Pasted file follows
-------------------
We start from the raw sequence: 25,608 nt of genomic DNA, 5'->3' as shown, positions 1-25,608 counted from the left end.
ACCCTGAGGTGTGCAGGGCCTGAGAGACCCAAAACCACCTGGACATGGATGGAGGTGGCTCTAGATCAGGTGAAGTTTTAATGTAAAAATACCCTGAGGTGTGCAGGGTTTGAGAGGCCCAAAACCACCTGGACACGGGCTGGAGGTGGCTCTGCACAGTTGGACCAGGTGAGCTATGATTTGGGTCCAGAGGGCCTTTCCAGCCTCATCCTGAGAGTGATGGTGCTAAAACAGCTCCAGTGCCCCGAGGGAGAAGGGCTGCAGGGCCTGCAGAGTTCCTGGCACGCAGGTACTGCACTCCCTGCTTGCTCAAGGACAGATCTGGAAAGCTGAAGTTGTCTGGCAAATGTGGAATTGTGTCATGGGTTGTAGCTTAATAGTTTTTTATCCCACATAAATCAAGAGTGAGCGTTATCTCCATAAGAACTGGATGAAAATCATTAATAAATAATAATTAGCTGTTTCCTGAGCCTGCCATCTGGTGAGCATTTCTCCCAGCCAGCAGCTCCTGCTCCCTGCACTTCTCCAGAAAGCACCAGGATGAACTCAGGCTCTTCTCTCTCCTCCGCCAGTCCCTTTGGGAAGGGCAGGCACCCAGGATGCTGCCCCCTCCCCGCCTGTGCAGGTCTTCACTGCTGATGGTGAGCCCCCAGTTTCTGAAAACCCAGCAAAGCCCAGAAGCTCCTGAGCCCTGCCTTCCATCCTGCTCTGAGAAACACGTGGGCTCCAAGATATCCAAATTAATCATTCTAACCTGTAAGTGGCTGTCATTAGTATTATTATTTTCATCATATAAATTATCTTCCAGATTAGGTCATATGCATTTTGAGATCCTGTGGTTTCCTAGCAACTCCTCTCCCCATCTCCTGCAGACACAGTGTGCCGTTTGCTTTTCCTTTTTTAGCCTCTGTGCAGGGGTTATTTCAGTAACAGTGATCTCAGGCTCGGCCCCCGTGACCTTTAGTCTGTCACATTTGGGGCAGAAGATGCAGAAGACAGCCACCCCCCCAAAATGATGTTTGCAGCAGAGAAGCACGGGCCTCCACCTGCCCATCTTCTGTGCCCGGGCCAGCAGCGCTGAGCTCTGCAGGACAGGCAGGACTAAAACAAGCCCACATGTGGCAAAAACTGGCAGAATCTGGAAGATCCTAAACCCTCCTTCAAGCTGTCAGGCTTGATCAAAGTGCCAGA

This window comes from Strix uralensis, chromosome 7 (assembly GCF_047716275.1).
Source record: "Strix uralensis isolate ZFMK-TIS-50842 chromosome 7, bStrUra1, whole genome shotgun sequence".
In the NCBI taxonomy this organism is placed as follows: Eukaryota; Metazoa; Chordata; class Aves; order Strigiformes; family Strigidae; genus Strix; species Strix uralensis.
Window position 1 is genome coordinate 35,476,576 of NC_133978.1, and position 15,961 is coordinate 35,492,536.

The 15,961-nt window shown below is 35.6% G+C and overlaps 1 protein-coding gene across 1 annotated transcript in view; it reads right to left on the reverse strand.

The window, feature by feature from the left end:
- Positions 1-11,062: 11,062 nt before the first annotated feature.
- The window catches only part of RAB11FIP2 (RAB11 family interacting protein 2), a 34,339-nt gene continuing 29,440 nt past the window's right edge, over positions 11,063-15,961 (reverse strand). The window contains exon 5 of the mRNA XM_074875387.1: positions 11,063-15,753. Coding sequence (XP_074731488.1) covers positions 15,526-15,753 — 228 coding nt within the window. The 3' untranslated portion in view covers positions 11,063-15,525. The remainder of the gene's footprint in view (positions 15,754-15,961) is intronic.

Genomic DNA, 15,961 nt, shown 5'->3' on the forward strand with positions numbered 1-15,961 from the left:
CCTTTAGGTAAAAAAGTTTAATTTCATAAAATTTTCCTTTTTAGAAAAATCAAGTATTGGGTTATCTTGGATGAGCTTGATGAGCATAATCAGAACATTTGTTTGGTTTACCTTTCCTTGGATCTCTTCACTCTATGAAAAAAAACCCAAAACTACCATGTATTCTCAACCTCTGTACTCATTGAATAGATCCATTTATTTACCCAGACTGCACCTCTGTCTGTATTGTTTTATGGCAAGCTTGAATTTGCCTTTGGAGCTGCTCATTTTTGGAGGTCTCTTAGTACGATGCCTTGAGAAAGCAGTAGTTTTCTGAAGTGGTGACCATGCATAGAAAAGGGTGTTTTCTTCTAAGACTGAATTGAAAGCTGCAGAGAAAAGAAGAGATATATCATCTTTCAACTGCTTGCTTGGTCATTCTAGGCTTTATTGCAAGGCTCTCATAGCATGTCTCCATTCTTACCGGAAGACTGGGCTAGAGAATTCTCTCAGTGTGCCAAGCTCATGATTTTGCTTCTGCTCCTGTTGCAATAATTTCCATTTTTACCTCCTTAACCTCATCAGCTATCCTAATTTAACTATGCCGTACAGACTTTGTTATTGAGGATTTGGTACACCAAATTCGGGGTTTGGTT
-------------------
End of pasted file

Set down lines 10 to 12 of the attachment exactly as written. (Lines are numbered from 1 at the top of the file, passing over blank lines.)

- The window catches only part of RAB11FIP2 (RAB11 family interacting protein 2), a 34,339-nt gene continuing 29,440 nt past the window's right edge, over positions 11,063-15,961 (reverse strand). The window contains exon 5 of the mRNA XM_074875387.1: positions 11,063-15,753. Coding sequence (XP_074731488.1) covers positions 15,526-15,753 — 228 coding nt within the window. The 3' untranslated portion in view covers positions 11,063-15,525. The remainder of the gene's footprint in view (positions 15,754-15,961) is intronic.

Genomic DNA, 15,961 nt, shown 5'->3' on the forward strand with positions numbered 1-15,961 from the left:
CCTTTAGGTAAAAAAGTTTAATTTCATAAAATTTTCCTTTTTAGAAAAATCAAGTATTGGGTTATCTTGGATGAGCTTGATGAGCATAATCAGAACATTTGTTTGGTTTACCTTTCCTTGGATCTCTTCACTCTATGAAAAAAAACCCAAAACTACCATGTATTCTCAACCTCTGTACTCATTGAATAGATCCATTTATTTACCCAGACTGCACCTCTGTCTGTATTGTTTTATGGCAAGCTTGAATTTGCCTTTGGAGCTGCTCATTTTTGGAGGTCTCTTAGTACGATGCCTTGAGAAAGCAGTAGTTTTCTGAAGTGGTGACCATGCATAGAAAAGGGTGTTTTCTTCTAAGACTGAATTGAAAGCTGCAGAGAAAAGAAGAGATATATCATCTTTCAACTGCTTGCTTGGTCATTCTAGGCTTTATTGCAAGGCTCTCATAGCATGTCTCCATTCTTACCGGAAGACTGGGCTAGAGAATTCTCTCAGTGTGCCAAGCTCATGATTTTGCTTCTGCTCCTGTTGCAATAATTTCCATTTTTACCTCCTTAACCTCATCAGCTATCCTAATTTAACTATGCCGTACAGACTTTGTTATTGAGGATTTGGTACACCAAATTCGGGGTTTGGTT